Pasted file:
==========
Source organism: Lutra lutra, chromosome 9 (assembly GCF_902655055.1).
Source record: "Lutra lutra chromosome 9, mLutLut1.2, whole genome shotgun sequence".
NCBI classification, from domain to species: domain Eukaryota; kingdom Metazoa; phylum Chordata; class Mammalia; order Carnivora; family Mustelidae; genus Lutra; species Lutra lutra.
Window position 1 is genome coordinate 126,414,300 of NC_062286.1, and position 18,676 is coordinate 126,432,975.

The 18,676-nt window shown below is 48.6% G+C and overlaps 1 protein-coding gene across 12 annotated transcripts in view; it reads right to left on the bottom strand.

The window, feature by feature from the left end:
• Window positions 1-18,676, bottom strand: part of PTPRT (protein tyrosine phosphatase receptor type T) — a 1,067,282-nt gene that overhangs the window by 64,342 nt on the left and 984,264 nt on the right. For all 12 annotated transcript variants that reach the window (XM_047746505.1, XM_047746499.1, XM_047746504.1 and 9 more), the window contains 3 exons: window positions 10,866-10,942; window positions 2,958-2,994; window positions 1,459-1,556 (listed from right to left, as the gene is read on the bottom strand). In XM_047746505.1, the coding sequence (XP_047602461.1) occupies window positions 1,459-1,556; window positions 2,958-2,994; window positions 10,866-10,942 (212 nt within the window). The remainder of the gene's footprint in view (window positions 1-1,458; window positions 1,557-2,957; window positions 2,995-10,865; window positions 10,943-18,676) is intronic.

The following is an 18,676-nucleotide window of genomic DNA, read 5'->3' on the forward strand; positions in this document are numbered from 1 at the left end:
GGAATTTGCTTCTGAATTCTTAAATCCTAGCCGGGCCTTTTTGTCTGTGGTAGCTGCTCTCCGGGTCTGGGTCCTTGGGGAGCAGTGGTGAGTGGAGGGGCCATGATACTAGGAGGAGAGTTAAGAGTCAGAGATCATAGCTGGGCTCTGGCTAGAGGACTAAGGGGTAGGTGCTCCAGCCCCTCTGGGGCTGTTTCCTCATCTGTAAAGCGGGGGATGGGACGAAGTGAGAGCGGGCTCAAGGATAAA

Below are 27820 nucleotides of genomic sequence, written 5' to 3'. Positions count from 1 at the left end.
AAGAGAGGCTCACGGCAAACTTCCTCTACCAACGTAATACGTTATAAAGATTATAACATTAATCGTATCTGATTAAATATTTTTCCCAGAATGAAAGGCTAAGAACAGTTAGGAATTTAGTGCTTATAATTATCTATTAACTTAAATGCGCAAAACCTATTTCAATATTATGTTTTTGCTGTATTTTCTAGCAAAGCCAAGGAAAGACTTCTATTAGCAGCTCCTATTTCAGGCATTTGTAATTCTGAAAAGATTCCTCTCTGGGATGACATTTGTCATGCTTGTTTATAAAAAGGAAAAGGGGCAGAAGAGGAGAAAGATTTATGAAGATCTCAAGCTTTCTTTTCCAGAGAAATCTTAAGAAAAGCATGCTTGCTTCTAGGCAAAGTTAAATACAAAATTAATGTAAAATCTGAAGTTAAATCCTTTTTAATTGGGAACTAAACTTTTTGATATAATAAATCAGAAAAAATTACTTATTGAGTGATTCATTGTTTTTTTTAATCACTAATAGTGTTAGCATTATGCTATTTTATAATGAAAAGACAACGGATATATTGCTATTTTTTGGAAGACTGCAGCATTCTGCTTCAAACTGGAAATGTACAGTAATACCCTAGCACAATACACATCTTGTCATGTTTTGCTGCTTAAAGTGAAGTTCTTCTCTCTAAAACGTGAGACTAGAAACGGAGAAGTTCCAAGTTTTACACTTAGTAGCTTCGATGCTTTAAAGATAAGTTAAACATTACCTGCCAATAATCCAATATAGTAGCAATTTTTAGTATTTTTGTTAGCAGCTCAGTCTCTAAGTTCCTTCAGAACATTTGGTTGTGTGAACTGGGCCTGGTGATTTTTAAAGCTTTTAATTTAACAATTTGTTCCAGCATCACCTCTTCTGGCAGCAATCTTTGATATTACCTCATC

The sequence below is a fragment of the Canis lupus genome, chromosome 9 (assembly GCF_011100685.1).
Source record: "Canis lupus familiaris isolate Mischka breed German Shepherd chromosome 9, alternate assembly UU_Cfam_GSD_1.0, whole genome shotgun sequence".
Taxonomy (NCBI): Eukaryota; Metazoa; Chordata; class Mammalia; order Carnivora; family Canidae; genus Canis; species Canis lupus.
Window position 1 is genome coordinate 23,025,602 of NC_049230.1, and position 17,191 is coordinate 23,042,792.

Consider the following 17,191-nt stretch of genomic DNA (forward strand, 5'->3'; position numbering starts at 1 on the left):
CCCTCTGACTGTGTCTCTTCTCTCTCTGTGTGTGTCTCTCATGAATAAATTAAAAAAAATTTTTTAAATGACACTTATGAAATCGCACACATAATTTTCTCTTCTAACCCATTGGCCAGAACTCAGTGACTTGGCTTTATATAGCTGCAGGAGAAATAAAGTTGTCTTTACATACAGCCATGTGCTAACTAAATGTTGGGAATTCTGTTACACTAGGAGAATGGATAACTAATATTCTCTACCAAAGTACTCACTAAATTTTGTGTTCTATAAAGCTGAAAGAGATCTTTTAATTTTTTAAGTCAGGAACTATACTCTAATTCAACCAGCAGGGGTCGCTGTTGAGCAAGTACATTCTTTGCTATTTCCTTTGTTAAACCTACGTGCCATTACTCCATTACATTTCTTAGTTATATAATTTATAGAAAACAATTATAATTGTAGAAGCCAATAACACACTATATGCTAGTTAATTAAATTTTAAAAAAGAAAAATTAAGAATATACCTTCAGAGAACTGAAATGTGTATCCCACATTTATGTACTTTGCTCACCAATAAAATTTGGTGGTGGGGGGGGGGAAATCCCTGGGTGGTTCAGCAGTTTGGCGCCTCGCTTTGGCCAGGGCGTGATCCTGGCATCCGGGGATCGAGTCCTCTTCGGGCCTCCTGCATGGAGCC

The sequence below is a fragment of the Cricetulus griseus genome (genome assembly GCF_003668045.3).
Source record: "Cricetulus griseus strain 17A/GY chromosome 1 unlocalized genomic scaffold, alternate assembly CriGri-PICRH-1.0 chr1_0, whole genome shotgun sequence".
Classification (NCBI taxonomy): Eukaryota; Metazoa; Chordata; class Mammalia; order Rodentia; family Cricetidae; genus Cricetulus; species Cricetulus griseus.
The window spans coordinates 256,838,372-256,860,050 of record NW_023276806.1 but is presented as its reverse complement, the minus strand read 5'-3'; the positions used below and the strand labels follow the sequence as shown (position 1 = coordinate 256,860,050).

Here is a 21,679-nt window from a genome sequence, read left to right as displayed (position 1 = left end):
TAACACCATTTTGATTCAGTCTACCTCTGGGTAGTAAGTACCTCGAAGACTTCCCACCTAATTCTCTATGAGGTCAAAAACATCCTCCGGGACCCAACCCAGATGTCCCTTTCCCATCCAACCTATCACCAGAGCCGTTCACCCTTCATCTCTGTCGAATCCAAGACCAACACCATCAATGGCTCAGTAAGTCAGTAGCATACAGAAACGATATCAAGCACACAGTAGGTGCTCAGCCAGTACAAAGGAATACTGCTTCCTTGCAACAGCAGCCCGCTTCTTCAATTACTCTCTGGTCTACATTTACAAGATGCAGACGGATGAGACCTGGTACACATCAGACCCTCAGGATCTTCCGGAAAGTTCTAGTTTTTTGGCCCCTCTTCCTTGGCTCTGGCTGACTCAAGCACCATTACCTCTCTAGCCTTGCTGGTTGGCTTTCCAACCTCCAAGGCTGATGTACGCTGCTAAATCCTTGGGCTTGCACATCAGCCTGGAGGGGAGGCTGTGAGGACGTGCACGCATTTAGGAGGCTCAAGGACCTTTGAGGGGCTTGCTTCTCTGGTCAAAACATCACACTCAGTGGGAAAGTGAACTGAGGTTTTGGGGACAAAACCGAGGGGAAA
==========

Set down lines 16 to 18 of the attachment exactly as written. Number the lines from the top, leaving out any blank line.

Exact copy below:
Consider the following 17,191-nt stretch of genomic DNA (forward strand, 5'->3'; position numbering starts at 1 on the left):
CCCTCTGACTGTGTCTCTTCTCTCTCTGTGTGTGTCTCTCATGAATAAATTAAAAAAAATTTTTTAAATGACACTTATGAAATCGCACACATAATTTTCTCTTCTAACCCATTGGCCAGAACTCAGTGACTTGGCTTTATATAGCTGCAGGAGAAATAAAGTTGTCTTTACATACAGCCATGTGCTAACTAAATGTTGGGAATTCTGTTACACTAGGAGAATGGATAACTAATATTCTCTACCAAAGTACTCACTAAATTTTGTGTTCTATAAAGCTGAAAGAGATCTTTTAATTTTTTAAGTCAGGAACTATACTCTAATTCAACCAGCAGGGGTCGCTGTTGAGCAAGTACATTCTTTGCTATTTCCTTTGTTAAACCTACGTGCCATTACTCCATTACATTTCTTAGTTATATAATTTATAGAAAACAATTATAATTGTAGAAGCCAATAACACACTATATGCTAGTTAATTAAATTTTAAAAAAGAAAAATTAAGAATATACCTTCAGAGAACTGAAATGTGTATCCCACATTTATGTACTTTGCTCACCAATAAAATTTGGTGGTGGGGGGGGGGAAATCCCTGGGTGGTTCAGCAGTTTGGCGCCTCGCTTTGGCCAGGGCGTGATCCTGGCATCCGGGGATCGAGTCCTCTTCGGGCCTCCTGCATGGAGCC

The sequence below is a fragment of the Cricetulus griseus genome (genome assembly GCF_003668045.3).